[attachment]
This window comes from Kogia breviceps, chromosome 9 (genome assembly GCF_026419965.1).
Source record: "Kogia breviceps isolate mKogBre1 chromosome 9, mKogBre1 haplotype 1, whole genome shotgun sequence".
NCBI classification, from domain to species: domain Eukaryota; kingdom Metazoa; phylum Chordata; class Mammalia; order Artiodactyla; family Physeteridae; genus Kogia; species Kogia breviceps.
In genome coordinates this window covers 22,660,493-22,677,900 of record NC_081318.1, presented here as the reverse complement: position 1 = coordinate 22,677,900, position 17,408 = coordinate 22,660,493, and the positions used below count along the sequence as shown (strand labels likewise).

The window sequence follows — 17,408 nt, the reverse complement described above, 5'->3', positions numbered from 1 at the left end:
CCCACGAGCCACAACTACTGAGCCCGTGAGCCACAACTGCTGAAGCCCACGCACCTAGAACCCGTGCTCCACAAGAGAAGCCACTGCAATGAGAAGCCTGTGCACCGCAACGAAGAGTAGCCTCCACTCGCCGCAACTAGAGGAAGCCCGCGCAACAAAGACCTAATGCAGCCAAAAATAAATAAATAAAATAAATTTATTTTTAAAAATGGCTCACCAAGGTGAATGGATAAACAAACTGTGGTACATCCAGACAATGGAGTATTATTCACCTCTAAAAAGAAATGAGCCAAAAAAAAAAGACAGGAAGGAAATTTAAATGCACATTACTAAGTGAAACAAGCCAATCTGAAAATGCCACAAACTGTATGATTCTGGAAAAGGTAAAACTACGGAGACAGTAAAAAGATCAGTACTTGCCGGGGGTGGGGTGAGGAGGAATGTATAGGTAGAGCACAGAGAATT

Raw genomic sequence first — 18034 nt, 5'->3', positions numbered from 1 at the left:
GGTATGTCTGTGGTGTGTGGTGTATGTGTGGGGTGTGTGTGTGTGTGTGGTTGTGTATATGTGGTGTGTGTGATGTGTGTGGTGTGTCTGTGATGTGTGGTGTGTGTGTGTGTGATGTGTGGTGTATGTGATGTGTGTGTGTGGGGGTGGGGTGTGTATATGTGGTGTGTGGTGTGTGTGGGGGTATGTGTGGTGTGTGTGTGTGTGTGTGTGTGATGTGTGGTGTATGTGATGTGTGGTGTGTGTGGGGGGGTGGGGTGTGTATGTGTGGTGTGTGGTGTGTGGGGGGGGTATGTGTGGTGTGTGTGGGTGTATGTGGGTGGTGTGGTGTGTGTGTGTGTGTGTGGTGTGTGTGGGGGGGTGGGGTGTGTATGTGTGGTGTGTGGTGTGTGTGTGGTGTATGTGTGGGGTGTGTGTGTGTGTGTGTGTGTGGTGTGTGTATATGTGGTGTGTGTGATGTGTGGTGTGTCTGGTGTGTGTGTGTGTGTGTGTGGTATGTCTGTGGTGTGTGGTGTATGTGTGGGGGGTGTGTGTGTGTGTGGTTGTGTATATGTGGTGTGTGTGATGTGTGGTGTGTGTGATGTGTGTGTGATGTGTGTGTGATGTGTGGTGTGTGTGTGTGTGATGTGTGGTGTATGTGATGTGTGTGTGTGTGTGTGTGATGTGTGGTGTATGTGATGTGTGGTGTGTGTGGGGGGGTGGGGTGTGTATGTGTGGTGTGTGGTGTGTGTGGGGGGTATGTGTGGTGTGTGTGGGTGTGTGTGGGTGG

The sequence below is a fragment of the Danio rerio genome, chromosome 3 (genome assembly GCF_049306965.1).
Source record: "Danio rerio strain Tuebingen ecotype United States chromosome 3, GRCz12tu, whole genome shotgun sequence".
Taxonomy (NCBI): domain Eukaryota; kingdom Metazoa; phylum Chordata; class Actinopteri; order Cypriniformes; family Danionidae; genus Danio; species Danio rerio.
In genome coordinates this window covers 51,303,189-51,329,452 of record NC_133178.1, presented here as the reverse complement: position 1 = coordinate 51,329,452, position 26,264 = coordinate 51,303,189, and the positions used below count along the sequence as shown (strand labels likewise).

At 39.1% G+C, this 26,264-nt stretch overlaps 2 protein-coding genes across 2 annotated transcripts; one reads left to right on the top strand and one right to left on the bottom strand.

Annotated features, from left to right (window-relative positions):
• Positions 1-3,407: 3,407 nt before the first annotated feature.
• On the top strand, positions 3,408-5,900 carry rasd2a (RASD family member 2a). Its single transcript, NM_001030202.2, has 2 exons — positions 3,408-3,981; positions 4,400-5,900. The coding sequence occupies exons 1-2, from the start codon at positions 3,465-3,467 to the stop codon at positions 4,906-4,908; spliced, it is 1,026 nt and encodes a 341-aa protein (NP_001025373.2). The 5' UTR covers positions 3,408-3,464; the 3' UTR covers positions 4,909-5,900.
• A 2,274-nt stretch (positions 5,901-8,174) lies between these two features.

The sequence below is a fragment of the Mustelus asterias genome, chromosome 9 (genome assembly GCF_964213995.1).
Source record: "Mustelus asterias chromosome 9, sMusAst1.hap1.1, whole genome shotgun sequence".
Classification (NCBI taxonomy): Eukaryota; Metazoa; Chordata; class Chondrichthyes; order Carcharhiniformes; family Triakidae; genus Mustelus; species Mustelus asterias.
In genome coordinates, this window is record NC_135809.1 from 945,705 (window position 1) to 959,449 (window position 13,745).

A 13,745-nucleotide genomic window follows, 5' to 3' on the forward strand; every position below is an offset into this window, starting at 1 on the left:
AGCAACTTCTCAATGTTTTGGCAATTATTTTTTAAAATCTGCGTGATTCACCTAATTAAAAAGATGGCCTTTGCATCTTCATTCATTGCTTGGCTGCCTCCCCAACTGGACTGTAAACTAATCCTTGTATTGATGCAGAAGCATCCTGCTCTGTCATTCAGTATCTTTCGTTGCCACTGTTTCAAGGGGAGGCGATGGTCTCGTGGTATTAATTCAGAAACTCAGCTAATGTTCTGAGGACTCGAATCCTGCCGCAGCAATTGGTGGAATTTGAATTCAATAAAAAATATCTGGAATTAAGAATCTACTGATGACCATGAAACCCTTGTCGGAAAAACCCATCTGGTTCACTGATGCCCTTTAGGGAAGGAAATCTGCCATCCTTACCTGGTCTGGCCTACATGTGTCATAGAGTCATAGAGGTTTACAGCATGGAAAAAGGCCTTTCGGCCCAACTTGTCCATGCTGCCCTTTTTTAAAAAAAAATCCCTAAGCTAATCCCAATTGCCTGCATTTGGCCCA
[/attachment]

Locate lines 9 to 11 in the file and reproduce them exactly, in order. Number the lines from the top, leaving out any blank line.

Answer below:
The sequence below is a fragment of the Danio rerio genome, chromosome 3 (genome assembly GCF_049306965.1).
Source record: "Danio rerio strain Tuebingen ecotype United States chromosome 3, GRCz12tu, whole genome shotgun sequence".
Taxonomy (NCBI): domain Eukaryota; kingdom Metazoa; phylum Chordata; class Actinopteri; order Cypriniformes; family Danionidae; genus Danio; species Danio rerio.